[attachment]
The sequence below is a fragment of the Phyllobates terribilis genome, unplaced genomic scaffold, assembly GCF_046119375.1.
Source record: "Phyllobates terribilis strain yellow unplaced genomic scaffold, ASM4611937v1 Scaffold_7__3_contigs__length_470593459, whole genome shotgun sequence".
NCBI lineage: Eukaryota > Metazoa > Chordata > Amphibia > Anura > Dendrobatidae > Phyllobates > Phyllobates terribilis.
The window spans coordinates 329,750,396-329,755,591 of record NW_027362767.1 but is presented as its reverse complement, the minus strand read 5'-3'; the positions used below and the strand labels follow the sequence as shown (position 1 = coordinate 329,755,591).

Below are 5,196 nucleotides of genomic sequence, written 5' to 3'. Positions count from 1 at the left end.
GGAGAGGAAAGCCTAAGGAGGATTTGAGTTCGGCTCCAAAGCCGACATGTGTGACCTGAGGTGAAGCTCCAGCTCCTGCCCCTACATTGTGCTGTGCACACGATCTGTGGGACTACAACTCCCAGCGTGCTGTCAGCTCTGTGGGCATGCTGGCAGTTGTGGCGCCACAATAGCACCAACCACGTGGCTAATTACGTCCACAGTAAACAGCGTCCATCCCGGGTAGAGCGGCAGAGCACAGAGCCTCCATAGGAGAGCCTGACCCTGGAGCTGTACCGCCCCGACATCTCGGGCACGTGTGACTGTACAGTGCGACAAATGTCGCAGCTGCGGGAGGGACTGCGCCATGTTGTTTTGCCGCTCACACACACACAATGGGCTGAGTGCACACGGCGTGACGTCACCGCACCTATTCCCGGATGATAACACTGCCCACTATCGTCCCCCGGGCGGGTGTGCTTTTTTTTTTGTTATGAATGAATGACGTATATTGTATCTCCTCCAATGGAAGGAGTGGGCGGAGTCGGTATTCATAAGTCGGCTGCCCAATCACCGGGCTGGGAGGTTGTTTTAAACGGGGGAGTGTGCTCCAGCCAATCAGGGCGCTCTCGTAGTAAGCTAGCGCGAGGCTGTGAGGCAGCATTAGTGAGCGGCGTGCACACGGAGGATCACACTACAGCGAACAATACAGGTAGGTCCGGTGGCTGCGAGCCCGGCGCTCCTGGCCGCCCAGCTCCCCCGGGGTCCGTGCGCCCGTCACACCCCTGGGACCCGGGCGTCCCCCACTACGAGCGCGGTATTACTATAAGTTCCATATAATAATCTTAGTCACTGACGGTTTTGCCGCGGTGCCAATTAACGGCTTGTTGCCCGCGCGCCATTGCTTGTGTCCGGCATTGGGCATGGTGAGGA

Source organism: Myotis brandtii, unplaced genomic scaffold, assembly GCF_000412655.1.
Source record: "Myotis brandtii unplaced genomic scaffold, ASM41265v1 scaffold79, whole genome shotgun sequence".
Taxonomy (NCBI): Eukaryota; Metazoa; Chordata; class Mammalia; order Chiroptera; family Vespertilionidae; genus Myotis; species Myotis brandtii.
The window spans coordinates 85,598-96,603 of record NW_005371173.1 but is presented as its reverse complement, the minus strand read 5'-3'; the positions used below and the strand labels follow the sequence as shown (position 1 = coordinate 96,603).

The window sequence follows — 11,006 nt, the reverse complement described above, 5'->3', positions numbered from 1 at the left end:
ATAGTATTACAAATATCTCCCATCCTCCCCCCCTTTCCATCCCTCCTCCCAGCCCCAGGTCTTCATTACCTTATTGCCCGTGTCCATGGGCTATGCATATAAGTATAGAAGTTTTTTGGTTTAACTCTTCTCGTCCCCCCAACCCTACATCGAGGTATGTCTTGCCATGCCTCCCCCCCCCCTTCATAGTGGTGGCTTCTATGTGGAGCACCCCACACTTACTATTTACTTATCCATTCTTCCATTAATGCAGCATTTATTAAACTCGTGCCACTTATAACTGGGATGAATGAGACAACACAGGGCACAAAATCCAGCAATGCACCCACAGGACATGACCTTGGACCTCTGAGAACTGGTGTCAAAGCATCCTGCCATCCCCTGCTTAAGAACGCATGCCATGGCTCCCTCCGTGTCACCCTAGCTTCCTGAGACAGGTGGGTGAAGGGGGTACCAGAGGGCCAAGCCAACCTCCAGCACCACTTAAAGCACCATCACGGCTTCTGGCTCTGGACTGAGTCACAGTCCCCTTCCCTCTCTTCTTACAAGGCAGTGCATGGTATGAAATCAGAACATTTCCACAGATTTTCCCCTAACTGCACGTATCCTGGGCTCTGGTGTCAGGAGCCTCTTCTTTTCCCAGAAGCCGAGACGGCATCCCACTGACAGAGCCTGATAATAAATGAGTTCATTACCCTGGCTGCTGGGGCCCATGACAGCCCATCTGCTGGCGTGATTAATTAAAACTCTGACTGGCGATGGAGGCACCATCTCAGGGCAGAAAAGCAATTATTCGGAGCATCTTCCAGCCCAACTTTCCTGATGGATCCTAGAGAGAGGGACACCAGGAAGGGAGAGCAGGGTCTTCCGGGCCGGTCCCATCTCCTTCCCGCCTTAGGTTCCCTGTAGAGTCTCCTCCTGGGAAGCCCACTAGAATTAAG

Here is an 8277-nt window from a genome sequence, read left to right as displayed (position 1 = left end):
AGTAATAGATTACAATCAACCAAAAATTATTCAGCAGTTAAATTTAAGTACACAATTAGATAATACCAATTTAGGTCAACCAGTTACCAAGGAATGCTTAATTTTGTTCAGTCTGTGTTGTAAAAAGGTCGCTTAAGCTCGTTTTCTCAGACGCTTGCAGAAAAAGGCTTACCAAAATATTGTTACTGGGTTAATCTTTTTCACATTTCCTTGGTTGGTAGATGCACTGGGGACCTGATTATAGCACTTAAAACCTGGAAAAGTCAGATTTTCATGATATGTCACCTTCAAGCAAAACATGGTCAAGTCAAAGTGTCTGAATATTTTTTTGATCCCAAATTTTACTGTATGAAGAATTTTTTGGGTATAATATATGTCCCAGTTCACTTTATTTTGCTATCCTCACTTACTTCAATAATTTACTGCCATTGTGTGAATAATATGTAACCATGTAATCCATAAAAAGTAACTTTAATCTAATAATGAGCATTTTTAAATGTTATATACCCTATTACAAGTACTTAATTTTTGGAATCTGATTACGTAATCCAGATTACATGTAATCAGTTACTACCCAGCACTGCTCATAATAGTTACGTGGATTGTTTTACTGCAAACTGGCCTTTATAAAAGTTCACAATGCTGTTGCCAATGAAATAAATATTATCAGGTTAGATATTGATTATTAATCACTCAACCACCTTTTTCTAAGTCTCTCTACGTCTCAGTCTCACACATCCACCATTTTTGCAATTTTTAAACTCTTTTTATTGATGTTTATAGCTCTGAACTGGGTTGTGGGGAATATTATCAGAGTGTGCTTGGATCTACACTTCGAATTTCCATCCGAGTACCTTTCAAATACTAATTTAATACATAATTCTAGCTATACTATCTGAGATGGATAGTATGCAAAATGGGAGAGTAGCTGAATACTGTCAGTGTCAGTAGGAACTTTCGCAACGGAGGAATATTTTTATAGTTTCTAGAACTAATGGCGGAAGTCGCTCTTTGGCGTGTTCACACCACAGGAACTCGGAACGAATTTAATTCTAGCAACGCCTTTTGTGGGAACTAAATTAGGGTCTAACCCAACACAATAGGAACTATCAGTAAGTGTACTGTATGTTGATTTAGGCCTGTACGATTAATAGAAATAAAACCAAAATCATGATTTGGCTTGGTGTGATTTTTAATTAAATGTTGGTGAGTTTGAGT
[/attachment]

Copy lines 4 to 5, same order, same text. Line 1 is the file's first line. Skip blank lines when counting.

The window spans coordinates 329,750,396-329,755,591 of record NW_027362767.1 but is presented as its reverse complement, the minus strand read 5'-3'; the positions used below and the strand labels follow the sequence as shown (position 1 = coordinate 329,755,591).

Below are 5,196 nucleotides of genomic sequence, written 5' to 3'. Positions count from 1 at the left end.